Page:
We all have different ideas about the appropriate size and role of government. That is a good topic for conversation. No name calling, no yelling, just a thoughtful discussion and sharing of points of view. In some instances it is pretty clear what the role of government should be. Defense comes to mind. In other instances there apparently is room for disagreement.
Two elements of government involvement in our lives that I believe in very strongly are fairness and consistency. In my mind those two concepts should be standard operating procedure both in how we fund government and how government delivers public services to its citizens.
Here is where the rubber apparently hits the road. Here is where we run into disagreements and in serious fairness and consistency discrepancies. Tax policy is one clear example of unfairness and inconsistencies. But I want to concentrate on the delivery of government services for a moment. I was reading an opinion article by Garrison Keillor in the Duluth News Tribune the other day. In that article he asks the question: “How is being struck by a hurricane so different from being hit by cancer?” I think this question and the answer go to the heart of the issues of fairness and consistency.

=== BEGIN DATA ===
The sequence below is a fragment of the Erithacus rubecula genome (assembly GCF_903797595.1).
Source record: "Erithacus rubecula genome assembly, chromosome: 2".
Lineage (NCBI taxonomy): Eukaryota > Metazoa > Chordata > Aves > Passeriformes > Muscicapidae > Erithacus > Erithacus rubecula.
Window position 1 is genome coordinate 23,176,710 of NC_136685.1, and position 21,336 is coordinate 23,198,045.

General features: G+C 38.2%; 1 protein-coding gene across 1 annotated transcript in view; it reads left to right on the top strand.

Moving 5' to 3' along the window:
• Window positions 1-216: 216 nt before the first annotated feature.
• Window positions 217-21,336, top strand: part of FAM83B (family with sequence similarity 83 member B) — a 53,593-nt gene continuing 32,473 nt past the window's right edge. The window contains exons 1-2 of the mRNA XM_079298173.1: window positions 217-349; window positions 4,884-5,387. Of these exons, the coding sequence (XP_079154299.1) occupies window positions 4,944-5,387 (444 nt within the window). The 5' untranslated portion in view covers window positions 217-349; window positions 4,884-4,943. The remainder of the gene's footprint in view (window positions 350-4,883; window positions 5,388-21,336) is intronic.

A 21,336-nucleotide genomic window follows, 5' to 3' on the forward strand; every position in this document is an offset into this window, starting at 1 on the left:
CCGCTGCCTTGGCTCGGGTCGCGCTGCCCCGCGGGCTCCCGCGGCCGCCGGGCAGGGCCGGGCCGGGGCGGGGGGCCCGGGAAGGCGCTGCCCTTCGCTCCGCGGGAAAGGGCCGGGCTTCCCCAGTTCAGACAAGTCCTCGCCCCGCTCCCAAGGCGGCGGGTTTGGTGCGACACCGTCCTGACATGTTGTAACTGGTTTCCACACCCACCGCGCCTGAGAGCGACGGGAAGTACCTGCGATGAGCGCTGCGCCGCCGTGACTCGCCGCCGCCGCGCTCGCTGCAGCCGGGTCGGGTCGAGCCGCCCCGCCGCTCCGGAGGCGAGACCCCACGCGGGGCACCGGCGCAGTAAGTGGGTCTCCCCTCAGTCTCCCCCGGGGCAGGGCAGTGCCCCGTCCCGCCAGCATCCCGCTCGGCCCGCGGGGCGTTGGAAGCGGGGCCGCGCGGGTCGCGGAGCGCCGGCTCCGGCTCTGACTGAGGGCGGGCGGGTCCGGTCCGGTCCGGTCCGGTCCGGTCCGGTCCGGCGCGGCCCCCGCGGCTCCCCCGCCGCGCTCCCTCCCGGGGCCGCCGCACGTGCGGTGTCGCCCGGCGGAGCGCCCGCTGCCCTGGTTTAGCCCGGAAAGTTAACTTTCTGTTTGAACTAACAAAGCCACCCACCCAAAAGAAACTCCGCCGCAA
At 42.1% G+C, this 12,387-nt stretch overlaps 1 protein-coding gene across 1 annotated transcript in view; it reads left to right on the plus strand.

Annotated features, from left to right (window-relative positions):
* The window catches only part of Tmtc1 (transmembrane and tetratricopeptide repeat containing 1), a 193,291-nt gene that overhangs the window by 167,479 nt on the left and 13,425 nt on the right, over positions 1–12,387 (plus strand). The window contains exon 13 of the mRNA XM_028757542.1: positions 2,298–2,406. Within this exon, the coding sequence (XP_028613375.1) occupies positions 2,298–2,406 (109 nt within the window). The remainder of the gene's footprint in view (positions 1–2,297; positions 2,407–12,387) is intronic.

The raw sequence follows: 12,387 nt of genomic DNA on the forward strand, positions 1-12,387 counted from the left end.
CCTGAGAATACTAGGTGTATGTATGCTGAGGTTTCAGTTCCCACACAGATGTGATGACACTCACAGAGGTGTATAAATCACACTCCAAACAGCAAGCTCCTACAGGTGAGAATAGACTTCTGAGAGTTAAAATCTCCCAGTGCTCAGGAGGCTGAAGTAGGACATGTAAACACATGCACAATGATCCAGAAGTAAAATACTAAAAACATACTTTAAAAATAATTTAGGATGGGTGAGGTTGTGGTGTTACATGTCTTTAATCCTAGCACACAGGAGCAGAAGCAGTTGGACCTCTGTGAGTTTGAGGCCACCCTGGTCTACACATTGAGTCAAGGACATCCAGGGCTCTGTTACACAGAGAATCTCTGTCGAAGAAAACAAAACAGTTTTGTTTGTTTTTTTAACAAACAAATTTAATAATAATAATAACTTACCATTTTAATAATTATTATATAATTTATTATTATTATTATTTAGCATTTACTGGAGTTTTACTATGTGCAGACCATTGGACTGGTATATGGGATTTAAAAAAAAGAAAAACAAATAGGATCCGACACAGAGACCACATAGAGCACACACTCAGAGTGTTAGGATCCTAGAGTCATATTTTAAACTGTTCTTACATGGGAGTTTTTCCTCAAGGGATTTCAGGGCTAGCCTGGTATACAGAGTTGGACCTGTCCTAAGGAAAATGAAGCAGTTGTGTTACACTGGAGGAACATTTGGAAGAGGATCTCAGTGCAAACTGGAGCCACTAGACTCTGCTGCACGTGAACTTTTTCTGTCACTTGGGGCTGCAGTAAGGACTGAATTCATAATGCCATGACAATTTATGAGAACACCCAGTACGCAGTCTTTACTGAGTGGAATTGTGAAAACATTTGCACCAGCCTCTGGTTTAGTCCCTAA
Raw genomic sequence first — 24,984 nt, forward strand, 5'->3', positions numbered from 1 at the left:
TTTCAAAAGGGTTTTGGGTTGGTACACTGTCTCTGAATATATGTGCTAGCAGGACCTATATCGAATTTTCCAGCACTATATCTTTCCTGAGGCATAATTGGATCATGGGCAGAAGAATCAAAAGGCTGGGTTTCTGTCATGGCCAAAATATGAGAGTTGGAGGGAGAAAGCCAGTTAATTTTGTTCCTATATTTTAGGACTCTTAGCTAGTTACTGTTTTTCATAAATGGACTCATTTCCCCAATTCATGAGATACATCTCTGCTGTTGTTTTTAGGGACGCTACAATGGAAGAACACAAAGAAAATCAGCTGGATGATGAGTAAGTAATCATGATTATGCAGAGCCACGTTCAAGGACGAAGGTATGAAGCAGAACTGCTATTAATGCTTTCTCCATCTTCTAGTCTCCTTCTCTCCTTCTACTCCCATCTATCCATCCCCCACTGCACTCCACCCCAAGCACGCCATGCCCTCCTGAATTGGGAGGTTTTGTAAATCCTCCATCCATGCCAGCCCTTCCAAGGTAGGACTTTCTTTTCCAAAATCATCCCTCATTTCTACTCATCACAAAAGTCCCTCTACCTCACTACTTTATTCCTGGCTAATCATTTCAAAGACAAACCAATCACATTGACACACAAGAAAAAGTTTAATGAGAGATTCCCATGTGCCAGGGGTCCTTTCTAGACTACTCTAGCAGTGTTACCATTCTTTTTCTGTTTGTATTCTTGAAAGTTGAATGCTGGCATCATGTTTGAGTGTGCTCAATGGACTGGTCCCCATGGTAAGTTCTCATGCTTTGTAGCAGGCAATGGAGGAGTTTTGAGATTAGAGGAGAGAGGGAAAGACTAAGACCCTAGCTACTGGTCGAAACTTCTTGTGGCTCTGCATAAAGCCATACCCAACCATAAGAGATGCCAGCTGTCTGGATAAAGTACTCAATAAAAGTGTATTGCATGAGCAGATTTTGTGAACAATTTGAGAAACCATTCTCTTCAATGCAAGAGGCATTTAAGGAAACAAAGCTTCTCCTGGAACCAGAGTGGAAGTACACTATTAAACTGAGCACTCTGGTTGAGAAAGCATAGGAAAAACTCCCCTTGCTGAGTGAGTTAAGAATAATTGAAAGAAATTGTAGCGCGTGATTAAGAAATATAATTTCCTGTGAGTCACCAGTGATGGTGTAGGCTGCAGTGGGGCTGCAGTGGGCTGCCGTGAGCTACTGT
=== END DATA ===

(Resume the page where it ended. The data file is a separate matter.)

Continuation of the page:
While one might question the wisdom of building and/or living in a hurricane prone area, we all do chip in, through the government Federal Emergency Management Agency (FEMA) to help with relief and recovery. The government, as an “avatar,” if you will, of all U.S. citizens, helps those among us who are in a desperate situation as a result of something out of their control. So in the pursuit of fairness and consistency I wonder about the following.
Again while one might question the wisdom of some lifestyle and health related decisions that are made by others, (like living in a flood plain or on the Florida Keys) why don’t we all chip in through an appropriate government agency to help with medical relief and recovery? Why don’t we help those hit by cancer, Parkinson’s, ALS, asthma, MS, or other desperate medical situations? Why is this different? If we can do one, why can’t we do the other? The so-called “Single Payer” health care program does just that.
Again, I quote Keillor: “I’m just asking.” I encourage all to call our members of Congress and ask them the same question.
Sister Bay, Wis.